The Hot Zone
China's newly announced air defense identification zone over the East China Sea aims to shore up national security
Current Issue
· Table of Contents
· Editor's Desk
· Previous Issues
· Subscribe to Mag
Subscribe Now >>
Expert's View
Market Watch
North American Report
Government Documents
Expat's Eye
Photo Gallery
Reader's Service
Learning with
'Beijing Review'
E-mail us
RSS Feeds
PDF Edition
Reader's Letters
Make Beijing Review your homepage
Hot Links

cheap eyeglasses
Market Avenue

UPDATED: February 13, 2012 NO. 7 FEBRUARY 16, 2012
The CD Is Dying
The resignation of a renowned producer reflects the decline of the music industry
By Bai Shi

CONTROVERSIAL REMARKS: Song Ke, a well-known figure in the Chinese music world, concludes that Chinese recorded music has come to an end (CFP)

Song Ke, CEO of Taihe Rye Music Co. Ltd., suddenly announced his resignation on January 5, shocking the Chinese music industry and again raising concerns over the future of the industry.

Song, born in Beijing in 1965, is a central figure in the development of Chinese pop music. He majored in environmental engineering at Tsinghua University and then studied at Texas A&M University in the United States, but he made recording and selling music his career.

"Learning how to turn a song into a marketable copyrighted product was probably the most important lesson I learned in the United States," Song said to the press several years ago.

Over the past 15 years, the success of many Chinese music stars, such as Pu Shu, Wang Feng, Sun Nan and Lao Lang, among others, has been attributed to Song and his company. From 2000 to 2003, Song served as deputy general manager and production director of Warner Music China.

And until recently, Song was the head of Taihe Rye Music, a leading Chinese record company Song established in 1996.

For many, Song's resignation seems to signify the end of the record business in China, and Song himself has often made the argument that "China's recorded music sector is dying."

While others in the industry have different opinions, it's clear that the golden age of China's recorded music is over and the sector now faces enormous challenges.

Bad news

2011 was a year of bad news for Chinese record labels and producers.

In March, Song declared that his company would no longer sign contracts with new musicians at an event in Shanghai. "The old business model—making money through selling recorded music, is at an end," said Song.

In June, FAB, a 22-year-old Chinese music retailer, closed its store at the Oriental Plaza in Beijing's Wangfujing downtown area. "Sales of recorded music are shrinking year by year. FAB will now focus on developing a broad array of digital music products instead of selling tapes and discs through high-cost street stores," said Xiao Wei, sales manager of FAB's Beijing office.

But FAB doesn't think the street stores will completely disappear. Rather the company believes CDs, as a media product, will gradually become a collector's item for dedicated music fans, said Xiao.

Problems in the music industry aren't confined to China. Internationally the recorded music market is facing the same challenges. Sony Music Entertainment, one of the world's largest record companies, announced that it would shut down its three music brands: Jive, Arista and J last October.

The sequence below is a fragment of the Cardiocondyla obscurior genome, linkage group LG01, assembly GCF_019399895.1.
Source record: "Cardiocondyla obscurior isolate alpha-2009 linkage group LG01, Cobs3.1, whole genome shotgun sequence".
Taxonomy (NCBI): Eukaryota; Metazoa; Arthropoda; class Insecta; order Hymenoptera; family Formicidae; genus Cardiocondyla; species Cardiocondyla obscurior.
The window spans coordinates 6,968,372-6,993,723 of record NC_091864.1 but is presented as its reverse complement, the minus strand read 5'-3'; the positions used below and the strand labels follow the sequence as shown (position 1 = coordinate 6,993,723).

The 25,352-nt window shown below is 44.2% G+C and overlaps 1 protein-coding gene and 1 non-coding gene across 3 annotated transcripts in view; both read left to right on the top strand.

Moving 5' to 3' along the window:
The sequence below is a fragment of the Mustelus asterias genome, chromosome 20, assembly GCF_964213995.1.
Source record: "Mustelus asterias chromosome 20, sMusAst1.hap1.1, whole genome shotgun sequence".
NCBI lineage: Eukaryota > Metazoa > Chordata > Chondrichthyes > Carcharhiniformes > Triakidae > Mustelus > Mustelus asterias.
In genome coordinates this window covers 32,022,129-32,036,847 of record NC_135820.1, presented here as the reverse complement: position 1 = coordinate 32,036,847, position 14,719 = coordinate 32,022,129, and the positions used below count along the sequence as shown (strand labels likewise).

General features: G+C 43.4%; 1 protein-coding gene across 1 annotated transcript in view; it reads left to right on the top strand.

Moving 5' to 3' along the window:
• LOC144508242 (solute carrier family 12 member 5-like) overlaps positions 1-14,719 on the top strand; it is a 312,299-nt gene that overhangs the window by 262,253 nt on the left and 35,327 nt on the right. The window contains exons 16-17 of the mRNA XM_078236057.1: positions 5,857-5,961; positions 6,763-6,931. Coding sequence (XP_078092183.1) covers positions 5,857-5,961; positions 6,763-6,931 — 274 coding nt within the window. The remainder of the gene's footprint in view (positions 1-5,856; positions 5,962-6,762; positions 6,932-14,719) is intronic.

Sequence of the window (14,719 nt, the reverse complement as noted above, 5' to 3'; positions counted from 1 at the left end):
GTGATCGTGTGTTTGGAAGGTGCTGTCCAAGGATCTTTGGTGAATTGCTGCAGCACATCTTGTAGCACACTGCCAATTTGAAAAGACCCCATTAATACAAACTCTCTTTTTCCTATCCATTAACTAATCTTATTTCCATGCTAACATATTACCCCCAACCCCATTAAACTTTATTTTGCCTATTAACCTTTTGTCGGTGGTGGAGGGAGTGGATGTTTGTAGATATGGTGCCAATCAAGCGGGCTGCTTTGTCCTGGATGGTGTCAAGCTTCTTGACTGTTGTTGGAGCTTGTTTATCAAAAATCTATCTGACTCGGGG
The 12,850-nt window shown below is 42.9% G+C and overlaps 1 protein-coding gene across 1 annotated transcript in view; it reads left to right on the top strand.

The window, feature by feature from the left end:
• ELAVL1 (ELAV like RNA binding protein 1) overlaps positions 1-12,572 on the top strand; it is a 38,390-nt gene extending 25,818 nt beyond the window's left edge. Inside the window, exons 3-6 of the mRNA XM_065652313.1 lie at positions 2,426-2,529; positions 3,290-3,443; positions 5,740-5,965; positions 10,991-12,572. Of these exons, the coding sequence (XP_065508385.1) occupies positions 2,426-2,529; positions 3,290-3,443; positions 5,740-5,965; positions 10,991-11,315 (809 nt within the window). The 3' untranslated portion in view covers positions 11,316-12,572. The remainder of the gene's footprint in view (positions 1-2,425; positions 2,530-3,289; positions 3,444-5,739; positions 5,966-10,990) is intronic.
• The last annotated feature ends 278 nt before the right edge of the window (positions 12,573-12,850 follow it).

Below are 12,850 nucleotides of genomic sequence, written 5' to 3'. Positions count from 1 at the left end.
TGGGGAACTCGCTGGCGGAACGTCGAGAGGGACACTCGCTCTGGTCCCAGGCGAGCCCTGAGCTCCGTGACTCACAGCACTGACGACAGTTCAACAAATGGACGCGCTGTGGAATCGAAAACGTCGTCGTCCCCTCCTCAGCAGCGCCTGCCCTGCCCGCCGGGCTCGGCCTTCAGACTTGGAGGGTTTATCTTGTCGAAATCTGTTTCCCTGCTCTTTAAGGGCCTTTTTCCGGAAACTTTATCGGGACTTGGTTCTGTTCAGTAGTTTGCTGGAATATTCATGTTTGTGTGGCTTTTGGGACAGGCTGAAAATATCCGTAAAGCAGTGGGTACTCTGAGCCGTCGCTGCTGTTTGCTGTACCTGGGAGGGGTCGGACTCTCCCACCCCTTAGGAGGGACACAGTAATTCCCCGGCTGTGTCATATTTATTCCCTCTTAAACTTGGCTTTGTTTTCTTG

Meanwhile, Avex Group, Japan's biggest music company, closed its office in China due to the depression of the music industry.

EMI Music, another leading music company, was acquired by its rival Universal Music Group (UMG) last November.

Digital storm

For decades, recorded music companies followed a fixed business model—companies contracting an array of singers and artists to make albums, and then selling those albums in the form of long-playing records, tapes and compact discs. This business model was also introduced to China as Chinese pop music emerged in the 1980s. Between 1980 and 2000, the vast majority of music fans in China primarily listened to music from cassette tapes and CDs.

However, from 2000 onward, with the rapid penetration of the Internet and the advent of easily transferable digital music files, mp3s, digital products became the mainstream of the global music industry.

As digital music has swept the planet, CDs, cassettes and vinyl records have become obsolete; the traditional business model of record labels and music companies is no longer viable.

Song foresaw the inevitable primacy of digital music and began to shift the focus of his company to producing and publishing digital music in 2003. In collaboration with China Mobile, the country's largest mobile phone operator, Song and his team developed the first polyphonic ringtones for the Chinese market.

The digital business was highly profitable. Song earned 20 million yuan ($3.17 million) from his ringtones download service in 2004. The profits Song earned from his cellphone and Internet-focused music ventures stood in stark contrast to the declining revenues he saw in the conventional records business.

By 2011, digital music services accounted for 40 percent of the revenue of Taihe Rye Music.

1   2   Next  

Top Story
-Protecting Ocean Rights
-Partners in Defense
-Fighting HIV+'s Stigma
-HIV: Privacy VS. Protection
-Setting the Tone
Related Stories
-The Disappearing Bookstore
Most Popular
About BEIJINGREVIEW | About beijingreview.com | Rss Feeds | Contact us | Advertising | Subscribe & Service | Make Beijing Review your homepage
Copyright Beijing Review All right reserved